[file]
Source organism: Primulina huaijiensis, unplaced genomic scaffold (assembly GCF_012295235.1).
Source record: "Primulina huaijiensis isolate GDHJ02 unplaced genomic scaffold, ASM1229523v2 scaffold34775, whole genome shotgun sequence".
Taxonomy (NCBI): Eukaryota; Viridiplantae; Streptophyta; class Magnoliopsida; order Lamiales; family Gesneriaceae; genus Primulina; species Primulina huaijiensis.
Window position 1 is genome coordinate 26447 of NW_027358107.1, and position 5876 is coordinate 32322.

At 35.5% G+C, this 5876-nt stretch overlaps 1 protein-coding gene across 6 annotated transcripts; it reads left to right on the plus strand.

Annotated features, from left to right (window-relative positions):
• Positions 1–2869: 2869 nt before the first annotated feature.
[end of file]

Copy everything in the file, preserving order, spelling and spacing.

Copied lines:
Source organism: Primulina huaijiensis, unplaced genomic scaffold (assembly GCF_012295235.1).
Source record: "Primulina huaijiensis isolate GDHJ02 unplaced genomic scaffold, ASM1229523v2 scaffold34775, whole genome shotgun sequence".
Taxonomy (NCBI): Eukaryota; Viridiplantae; Streptophyta; class Magnoliopsida; order Lamiales; family Gesneriaceae; genus Primulina; species Primulina huaijiensis.
Window position 1 is genome coordinate 26447 of NW_027358107.1, and position 5876 is coordinate 32322.

At 35.5% G+C, this 5876-nt stretch overlaps 1 protein-coding gene across 6 annotated transcripts; it reads left to right on the plus strand.

Annotated features, from left to right (window-relative positions):
• Positions 1–2869: 2869 nt before the first annotated feature.